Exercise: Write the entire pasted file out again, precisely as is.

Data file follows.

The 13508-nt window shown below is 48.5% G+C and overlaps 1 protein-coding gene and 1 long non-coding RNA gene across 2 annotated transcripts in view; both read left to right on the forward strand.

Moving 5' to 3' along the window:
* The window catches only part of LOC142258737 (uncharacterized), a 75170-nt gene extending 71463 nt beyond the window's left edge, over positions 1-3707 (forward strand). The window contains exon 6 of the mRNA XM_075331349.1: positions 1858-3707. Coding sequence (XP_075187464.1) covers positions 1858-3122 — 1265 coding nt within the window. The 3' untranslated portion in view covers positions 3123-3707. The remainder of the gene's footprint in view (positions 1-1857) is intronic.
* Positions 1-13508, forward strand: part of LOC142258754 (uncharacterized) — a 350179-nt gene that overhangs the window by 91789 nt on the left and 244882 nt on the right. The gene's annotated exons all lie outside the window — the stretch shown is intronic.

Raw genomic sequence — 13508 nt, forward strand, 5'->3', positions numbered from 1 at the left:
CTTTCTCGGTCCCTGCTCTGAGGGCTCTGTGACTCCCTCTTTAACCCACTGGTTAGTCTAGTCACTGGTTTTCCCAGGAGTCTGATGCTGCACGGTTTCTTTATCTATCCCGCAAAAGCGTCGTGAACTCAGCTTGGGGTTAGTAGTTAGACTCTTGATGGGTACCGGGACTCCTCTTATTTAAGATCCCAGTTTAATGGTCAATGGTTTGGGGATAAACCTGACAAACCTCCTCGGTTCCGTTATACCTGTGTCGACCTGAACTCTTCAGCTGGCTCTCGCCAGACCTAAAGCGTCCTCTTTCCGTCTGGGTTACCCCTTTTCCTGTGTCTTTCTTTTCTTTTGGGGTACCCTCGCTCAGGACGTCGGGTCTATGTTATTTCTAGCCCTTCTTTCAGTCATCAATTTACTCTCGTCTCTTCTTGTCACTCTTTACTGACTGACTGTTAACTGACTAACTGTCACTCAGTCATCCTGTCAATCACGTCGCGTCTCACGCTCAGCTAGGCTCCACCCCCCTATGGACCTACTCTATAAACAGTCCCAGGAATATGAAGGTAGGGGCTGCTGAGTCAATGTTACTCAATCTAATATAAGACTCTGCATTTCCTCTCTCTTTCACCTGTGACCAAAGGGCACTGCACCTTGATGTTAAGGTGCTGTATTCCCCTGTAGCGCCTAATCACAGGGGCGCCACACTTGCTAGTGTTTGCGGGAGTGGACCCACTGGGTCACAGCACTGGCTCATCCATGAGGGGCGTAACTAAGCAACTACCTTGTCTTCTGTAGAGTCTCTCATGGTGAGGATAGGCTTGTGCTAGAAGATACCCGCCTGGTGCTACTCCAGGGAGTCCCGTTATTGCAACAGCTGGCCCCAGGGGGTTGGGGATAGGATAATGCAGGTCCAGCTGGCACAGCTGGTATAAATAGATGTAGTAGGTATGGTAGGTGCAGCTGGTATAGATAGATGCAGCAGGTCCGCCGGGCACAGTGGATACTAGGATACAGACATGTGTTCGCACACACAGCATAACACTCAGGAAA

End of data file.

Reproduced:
The 13508-nt window shown below is 48.5% G+C and overlaps 1 protein-coding gene and 1 long non-coding RNA gene across 2 annotated transcripts in view; both read left to right on the forward strand.

Moving 5' to 3' along the window:
* The window catches only part of LOC142258737 (uncharacterized), a 75170-nt gene extending 71463 nt beyond the window's left edge, over positions 1-3707 (forward strand). The window contains exon 6 of the mRNA XM_075331349.1: positions 1858-3707. Coding sequence (XP_075187464.1) covers positions 1858-3122 — 1265 coding nt within the window. The 3' untranslated portion in view covers positions 3123-3707. The remainder of the gene's footprint in view (positions 1-1857) is intronic.
* Positions 1-13508, forward strand: part of LOC142258754 (uncharacterized) — a 350179-nt gene that overhangs the window by 91789 nt on the left and 244882 nt on the right. The gene's annotated exons all lie outside the window — the stretch shown is intronic.

Raw genomic sequence — 13508 nt, forward strand, 5'->3', positions numbered from 1 at the left:
CTTTCTCGGTCCCTGCTCTGAGGGCTCTGTGACTCCCTCTTTAACCCACTGGTTAGTCTAGTCACTGGTTTTCCCAGGAGTCTGATGCTGCACGGTTTCTTTATCTATCCCGCAAAAGCGTCGTGAACTCAGCTTGGGGTTAGTAGTTAGACTCTTGATGGGTACCGGGACTCCTCTTATTTAAGATCCCAGTTTAATGGTCAATGGTTTGGGGATAAACCTGACAAACCTCCTCGGTTCCGTTATACCTGTGTCGACCTGAACTCTTCAGCTGGCTCTCGCCAGACCTAAAGCGTCCTCTTTCCGTCTGGGTTACCCCTTTTCCTGTGTCTTTCTTTTCTTTTGGGGTACCCTCGCTCAGGACGTCGGGTCTATGTTATTTCTAGCCCTTCTTTCAGTCATCAATTTACTCTCGTCTCTTCTTGTCACTCTTTACTGACTGACTGTTAACTGACTAACTGTCACTCAGTCATCCTGTCAATCACGTCGCGTCTCACGCTCAGCTAGGCTCCACCCCCCTATGGACCTACTCTATAAACAGTCCCAGGAATATGAAGGTAGGGGCTGCTGAGTCAATGTTACTCAATCTAATATAAGACTCTGCATTTCCTCTCTCTTTCACCTGTGACCAAAGGGCACTGCACCTTGATGTTAAGGTGCTGTATTCCCCTGTAGCGCCTAATCACAGGGGCGCCACACTTGCTAGTGTTTGCGGGAGTGGACCCACTGGGTCACAGCACTGGCTCATCCATGAGGGGCGTAACTAAGCAACTACCTTGTCTTCTGTAGAGTCTCTCATGGTGAGGATAGGCTTGTGCTAGAAGATACCCGCCTGGTGCTACTCCAGGGAGTCCCGTTATTGCAACAGCTGGCCCCAGGGGGTTGGGGATAGGATAATGCAGGTCCAGCTGGCACAGCTGGTATAAATAGATGTAGTAGGTATGGTAGGTGCAGCTGGTATAGATAGATGCAGCAGGTCCGCCGGGCACAGTGGATACTAGGATACAGACATGTGTTCGCACACACAGCATAACACTCAGGAAA